I will now turn to the question of the sunset clause which applies only to the provisions of the Anti-terrorism Act at issue today.
We now face the very real prospect that these essential devices will be taken out of our hands. We have only a few days left to ensure that we are not left with a hole in our safety net or, as Prime Minister Howard put it, to ensure that we have the appropriate tools to defend ourselves.
To deprive the government and the people of Canada of these tools would not be prudent. I could compare it with an insurance policy. We would not cancel our insurance policy because we have not had any problems in our neighbourhood. Some day someone might break into our house and we would like to have an insurance policy in place at the time.
I share the 's desire to ensure that we as a country have the necessary legislative tools to protect the safety and security of all Canadians and to prevent, disrupt and deter terrorist activity in Canada. In fact, I believe Canada can do more and that we can play a stronger role in the global effort to defeat terrorism. By strengthening our own national security, we can contribute to the international fight against terrorism.
The House of Commons subcommittee on the review of the Anti-terrorism Act, of which I am the chair, released an interim report on these two provisions on October 23 last year. The recommendations in the majority report called for a five year extension as well as amendments to the investigate hearing power so that it could only be used to investigate imminent attacks and not past terrorist activity.
The Bloc Québécois and NDP members of the subcommittee issued a dissenting opinion in which they called for the abolition of the recognizance with conditions, but otherwise supported the recommendations of the majority. No government decision has yet been made with respect to the subcommittee's suggestions.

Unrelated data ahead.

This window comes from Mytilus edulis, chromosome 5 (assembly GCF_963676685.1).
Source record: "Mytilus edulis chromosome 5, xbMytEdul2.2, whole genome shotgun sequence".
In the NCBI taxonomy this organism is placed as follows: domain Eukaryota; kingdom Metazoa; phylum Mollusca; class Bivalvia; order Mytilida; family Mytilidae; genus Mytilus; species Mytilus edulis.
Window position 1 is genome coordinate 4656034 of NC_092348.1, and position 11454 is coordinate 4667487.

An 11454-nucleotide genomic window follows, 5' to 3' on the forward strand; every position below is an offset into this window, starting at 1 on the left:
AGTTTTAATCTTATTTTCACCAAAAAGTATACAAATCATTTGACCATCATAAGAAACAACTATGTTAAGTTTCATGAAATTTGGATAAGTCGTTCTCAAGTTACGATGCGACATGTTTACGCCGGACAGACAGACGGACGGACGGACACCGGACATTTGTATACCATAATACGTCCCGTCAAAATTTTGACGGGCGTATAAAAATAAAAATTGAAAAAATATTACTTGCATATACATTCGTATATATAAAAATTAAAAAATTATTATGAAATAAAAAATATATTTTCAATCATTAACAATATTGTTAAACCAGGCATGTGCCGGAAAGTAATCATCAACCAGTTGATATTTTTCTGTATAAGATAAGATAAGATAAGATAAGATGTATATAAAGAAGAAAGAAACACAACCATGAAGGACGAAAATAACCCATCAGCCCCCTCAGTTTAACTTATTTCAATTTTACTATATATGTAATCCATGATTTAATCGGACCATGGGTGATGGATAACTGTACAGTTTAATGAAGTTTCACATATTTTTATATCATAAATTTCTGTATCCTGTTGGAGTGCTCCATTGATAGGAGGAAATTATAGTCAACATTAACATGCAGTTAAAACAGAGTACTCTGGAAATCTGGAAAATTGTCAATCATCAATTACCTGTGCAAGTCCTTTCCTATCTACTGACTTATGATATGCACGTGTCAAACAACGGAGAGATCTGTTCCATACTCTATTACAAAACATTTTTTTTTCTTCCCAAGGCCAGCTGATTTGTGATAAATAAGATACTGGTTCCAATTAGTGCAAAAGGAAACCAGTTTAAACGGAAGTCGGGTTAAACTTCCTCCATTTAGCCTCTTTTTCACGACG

A three year extension, two years shorter than recommended, would provide the necessary time to consider the subcommittee's proposed changes and to introduce legislative amendments, if the government decides to do so.
In addition, the government has not yet received the recommendations of the subcommittee with regard to the other provisions of the Anti-terrorism Act. We expect a report to be adopted in the very near future. A three year extension would provide the necessary window of opportunity for adequate study and to table and pass legislation, if necessary.
As I mentioned a moment ago, the appropriate response to terrorism involves complex public policy issues. I believe the government would also benefit from a three year renewal of these provisions in the sense that it would provide adequate time to consider the outcome of other related reviews, such as the recommendations of Justice O'Connor in the Arar inquiry, the ongoing Air-India inquiry, and the Supreme Court's decision on the process used for security certificates. All of these other processes are related to and will, in some way, bear on the government's course of action on counter-terrorism.
It is no secret that Canada, like other democratic societies around the world, introduced these kinds of preventive measures in response to the 9/11 terror attacks. Five years later we unfortunately see that the threat of terrorism is more complex, extreme, sophisticated and more global than ever before.
Canada and Canadians are not immune from terrorist activity. We cannot roll ourselves up into a ball and hope it will all go away. Twenty-four Canadians died in the September 11 attacks. Two Canadians were victims in the bombings in 2002 and most of the 329 victims of the Air-India bombing were Canadians. Let us not forget that Ahmed Ressam, the so-called millennium bomber, was arrested as he left Canada on his way to bomb the Los Angeles airport.